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I thought I’d outline the four most common career routes to a medical profession working with autistic children.

Speech-Language Pathologist
Since language and communication hardships are two primary aspects of the autism spectrum disorder, individuals with this specialty training are in high demand in the clinical setting. Speech-language pathologists work with children to improve their motor speech and lessen their cognitive-communication delays. These professionals usually have a master’s or doctoral degree in speech-language pathology.

If you are curious about your potential compensation, you can always browse data on the Bureau of Labor Statistics or just search for current related job postings on

Applied Behavior Analyst
Less affectionately known as “behavior modification”, this practice designs systems of interactive backed with positive reinforcement. This is the most common method of behavioral treatment for autistic children. To enter this specialty you’ll want to become a licensed clinical psychologist or achieve a doctoral degree in behavior analysis. Board certification would also be required here.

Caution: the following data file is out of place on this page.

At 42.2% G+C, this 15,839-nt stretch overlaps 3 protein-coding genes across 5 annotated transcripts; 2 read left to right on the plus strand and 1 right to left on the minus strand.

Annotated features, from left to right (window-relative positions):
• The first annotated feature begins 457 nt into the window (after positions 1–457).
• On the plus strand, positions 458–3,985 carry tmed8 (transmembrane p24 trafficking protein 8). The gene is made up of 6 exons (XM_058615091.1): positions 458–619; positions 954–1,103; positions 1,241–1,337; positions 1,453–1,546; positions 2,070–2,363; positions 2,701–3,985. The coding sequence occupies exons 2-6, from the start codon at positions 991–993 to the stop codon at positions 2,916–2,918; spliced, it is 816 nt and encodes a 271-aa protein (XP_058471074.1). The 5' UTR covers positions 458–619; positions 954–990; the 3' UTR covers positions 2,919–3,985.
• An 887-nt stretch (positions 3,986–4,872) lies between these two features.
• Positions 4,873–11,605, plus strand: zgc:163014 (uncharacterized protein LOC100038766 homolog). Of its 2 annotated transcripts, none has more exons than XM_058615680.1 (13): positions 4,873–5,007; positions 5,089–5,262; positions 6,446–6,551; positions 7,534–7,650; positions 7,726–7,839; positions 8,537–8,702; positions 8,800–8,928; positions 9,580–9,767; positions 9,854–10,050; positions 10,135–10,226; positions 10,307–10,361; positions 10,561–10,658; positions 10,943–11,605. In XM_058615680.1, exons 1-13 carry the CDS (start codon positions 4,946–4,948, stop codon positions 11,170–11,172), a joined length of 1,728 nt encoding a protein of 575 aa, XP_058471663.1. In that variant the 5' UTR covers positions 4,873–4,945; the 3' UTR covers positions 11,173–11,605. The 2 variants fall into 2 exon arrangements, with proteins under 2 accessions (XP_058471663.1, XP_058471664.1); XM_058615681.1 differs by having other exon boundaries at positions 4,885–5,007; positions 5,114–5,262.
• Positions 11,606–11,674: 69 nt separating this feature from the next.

Occupational Therapist
In this medical specialty we take a step back from direct behavior analysis and look at how an individual relates to their environment. An occupational therapist’s primary goal is to help people feel and live independently. Obviously this is a hugely necessary part of treating autism. A master’s or doctoral degree in occupational therapy is required.

Educator of Special Needs
For those wanting a more fast-track path to a career, consider a non-medical setting. A special education teacher is trained to assist children with a vast array of learning disabilities. Your workplace will almost always be a public or private school. A BA or BS in special education is all you need here.

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